centers discharge energy in response to traumatic stimuli applied
to various sensitive regions of the body during surgical anesthesia.
If the trauma be sufficient, exhaustion of the entire brain
will be observed after the effect of the anesthesia has worn off;
that is to say, despite the complete paralysis of voluntary
motion and the loss of consciousness due to ether, the traumatic
impulses that are known to reach the AWAKE centers in the medulla
also reach and influence every other part of the brain.
Whether or not the consequent functional depression and the morphologic
alterations seen in the brain-cells may be due to the low blood-pressure
which follows excessive trauma is shown by the following experiments:
The circulation of animals was first rendered STATIC by over-transfusion,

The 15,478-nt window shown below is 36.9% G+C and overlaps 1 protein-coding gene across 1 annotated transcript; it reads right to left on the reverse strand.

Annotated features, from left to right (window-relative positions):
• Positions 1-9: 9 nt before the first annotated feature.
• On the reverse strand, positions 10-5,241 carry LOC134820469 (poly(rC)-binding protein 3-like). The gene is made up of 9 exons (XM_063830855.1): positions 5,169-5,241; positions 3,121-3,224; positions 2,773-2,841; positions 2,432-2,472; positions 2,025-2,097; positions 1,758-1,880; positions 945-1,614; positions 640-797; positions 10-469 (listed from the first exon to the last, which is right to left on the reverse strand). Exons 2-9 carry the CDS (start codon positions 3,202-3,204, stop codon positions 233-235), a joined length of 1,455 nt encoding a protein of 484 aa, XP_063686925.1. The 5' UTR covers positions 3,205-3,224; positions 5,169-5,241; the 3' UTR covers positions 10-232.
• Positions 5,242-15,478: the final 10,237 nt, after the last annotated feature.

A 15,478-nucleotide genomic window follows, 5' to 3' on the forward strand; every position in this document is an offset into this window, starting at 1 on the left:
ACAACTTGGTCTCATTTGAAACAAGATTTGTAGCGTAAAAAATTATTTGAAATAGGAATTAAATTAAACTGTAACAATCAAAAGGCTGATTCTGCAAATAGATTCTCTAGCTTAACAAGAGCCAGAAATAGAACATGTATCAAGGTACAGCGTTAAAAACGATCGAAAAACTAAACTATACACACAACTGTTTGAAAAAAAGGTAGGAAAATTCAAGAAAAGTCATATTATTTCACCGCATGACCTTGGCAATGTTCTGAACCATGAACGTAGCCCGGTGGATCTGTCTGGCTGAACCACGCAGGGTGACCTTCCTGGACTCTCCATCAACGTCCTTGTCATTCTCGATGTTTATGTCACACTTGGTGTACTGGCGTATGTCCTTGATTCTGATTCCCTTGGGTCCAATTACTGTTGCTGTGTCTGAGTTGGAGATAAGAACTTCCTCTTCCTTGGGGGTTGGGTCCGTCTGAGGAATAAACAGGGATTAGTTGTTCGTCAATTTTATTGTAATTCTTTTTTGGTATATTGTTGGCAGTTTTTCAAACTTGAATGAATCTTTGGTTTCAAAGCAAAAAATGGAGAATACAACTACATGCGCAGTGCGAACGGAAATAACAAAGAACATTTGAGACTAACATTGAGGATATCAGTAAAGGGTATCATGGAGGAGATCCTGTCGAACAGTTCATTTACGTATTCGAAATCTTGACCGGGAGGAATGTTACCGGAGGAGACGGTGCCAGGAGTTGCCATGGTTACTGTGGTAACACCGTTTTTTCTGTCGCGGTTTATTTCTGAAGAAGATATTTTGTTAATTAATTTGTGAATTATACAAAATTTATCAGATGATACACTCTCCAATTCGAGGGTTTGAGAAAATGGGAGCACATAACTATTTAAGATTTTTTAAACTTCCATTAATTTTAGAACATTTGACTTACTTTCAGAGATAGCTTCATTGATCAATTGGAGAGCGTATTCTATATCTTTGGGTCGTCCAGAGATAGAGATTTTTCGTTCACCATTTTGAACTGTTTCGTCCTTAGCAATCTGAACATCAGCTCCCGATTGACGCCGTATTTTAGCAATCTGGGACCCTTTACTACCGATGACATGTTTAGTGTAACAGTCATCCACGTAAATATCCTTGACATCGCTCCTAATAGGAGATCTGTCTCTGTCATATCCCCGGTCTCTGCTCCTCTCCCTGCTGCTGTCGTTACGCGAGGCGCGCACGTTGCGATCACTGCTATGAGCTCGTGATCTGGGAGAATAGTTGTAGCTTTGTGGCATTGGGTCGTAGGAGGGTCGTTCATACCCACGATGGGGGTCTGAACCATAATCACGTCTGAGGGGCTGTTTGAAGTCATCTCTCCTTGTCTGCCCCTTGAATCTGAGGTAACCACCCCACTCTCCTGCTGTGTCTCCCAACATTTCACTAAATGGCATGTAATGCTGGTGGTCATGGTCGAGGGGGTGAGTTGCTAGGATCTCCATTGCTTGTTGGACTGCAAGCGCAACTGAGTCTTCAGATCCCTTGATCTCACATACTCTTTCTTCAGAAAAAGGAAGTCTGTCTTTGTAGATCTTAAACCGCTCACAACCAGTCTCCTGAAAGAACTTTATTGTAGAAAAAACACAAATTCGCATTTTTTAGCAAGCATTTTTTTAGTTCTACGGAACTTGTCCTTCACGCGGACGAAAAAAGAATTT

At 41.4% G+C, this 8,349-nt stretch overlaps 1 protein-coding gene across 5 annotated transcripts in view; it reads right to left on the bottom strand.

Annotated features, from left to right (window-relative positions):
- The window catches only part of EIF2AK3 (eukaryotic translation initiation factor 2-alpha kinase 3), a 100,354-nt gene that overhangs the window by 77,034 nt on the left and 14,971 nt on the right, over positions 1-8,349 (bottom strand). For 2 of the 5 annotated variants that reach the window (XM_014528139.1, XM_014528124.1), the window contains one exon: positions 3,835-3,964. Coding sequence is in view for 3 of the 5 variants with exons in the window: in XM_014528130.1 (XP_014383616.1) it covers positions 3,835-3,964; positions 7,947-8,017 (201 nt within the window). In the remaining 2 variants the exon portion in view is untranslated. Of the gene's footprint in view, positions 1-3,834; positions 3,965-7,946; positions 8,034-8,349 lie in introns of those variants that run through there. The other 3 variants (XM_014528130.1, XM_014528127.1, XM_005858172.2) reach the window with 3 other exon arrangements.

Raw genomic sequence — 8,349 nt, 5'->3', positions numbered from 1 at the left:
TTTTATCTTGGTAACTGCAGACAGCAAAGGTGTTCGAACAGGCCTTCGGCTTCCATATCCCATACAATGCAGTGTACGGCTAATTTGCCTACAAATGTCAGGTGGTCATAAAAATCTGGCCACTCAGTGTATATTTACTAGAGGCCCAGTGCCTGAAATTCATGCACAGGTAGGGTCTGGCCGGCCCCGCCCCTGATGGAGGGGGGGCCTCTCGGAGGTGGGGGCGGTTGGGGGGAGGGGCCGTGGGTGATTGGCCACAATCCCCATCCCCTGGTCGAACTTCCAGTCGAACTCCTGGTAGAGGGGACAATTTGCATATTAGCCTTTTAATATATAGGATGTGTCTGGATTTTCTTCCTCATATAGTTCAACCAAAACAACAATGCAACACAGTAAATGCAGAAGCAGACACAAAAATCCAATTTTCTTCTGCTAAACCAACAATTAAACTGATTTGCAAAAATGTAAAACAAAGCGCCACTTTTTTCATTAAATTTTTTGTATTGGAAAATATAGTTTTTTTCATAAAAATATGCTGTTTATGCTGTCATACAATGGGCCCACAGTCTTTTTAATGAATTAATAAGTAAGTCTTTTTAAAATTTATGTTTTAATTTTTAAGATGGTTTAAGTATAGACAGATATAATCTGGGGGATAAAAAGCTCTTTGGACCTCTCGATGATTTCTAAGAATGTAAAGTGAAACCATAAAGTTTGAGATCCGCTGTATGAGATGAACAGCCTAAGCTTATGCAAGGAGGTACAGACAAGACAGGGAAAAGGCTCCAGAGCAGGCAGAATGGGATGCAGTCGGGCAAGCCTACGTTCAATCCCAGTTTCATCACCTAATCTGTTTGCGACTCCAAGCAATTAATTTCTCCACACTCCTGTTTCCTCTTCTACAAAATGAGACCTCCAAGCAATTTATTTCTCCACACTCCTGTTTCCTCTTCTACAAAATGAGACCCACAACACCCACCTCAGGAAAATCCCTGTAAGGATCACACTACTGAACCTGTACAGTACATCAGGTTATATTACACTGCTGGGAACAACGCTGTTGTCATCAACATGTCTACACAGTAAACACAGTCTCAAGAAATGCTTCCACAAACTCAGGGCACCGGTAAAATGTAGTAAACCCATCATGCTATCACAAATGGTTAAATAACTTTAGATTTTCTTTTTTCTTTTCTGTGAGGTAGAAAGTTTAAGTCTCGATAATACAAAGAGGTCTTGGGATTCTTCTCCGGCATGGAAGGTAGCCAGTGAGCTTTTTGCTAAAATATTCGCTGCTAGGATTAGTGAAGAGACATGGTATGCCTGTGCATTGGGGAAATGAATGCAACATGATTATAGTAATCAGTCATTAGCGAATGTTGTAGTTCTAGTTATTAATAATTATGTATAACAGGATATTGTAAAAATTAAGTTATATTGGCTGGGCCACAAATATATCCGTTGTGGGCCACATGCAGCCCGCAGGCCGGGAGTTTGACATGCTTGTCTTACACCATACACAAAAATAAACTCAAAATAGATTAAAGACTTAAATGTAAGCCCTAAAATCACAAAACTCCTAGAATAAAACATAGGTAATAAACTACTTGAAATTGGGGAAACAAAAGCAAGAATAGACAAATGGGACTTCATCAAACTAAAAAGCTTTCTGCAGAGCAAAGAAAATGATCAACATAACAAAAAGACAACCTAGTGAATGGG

and was controlled by a continuous blood-pressure record on a drum,
the factor of anemia being thereby wholly excluded during the application
of the trauma and during the removal of a specimen of brain tissue
for histologic study. In each instance, morphologic changes
in the cells of all parts of the brain were found, but it required
much more trauma to produce brain-cell changes in animals whose
blood-pressure was kept at the normal level than in the animals
whose blood-pressure was allowed to take a downward course.
In the cortex and in the cerebellum, the changes in the brain-cells
were in every instance more marked than in the medulla.

There is also strong NEGATIVE evidence that traumatic impulses
are not excluded by ether anesthesia from the part of the brain
that is apparently asleep. This evidence is as follows:
If the factor of fear be excluded, and if in addition the traumatic
impulses be prevented from reaching the brain by cocain[*] blocking,